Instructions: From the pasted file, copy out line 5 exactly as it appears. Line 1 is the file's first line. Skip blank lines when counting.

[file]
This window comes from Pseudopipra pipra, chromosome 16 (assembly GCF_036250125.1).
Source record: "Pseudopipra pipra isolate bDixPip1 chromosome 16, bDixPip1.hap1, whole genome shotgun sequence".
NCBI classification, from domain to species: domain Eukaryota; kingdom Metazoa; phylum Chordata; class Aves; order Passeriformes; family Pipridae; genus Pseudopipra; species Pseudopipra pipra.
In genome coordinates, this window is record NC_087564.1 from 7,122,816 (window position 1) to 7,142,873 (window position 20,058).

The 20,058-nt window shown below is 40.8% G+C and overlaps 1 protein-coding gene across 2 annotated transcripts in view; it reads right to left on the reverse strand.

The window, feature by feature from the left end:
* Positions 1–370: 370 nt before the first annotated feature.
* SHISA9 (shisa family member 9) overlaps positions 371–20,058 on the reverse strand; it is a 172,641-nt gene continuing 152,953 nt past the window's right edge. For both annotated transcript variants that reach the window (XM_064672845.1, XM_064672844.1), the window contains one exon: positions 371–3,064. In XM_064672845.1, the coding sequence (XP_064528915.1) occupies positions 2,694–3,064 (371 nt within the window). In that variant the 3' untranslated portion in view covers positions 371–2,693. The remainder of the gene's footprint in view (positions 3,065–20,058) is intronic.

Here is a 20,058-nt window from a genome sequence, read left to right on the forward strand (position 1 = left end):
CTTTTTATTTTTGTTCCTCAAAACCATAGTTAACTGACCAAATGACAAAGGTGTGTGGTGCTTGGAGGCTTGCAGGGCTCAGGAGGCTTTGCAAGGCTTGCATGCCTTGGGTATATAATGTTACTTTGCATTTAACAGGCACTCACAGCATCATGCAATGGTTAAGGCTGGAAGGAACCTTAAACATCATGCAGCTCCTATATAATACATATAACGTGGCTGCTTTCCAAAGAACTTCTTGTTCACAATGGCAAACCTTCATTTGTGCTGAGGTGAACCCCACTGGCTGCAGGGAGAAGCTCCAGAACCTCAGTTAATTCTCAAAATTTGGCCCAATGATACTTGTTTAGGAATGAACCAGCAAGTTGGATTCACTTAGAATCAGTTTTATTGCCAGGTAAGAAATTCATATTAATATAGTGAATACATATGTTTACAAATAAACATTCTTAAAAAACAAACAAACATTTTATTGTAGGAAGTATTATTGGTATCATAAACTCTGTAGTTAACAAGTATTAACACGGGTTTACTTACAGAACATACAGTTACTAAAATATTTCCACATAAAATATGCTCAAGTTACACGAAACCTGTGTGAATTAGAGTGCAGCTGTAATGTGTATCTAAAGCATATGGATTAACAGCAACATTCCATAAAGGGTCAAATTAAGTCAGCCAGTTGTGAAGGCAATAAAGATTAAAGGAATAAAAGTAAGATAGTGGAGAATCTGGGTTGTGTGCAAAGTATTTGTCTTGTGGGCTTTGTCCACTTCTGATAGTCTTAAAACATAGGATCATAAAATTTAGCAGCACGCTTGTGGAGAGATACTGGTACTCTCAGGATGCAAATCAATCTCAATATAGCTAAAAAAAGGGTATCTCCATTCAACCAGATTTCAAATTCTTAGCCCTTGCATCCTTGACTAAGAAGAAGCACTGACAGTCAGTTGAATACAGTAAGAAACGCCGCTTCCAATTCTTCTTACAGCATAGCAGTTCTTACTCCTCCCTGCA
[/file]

The 20,058-nt window shown below is 40.8% G+C and overlaps 1 protein-coding gene across 2 annotated transcripts in view; it reads right to left on the reverse strand.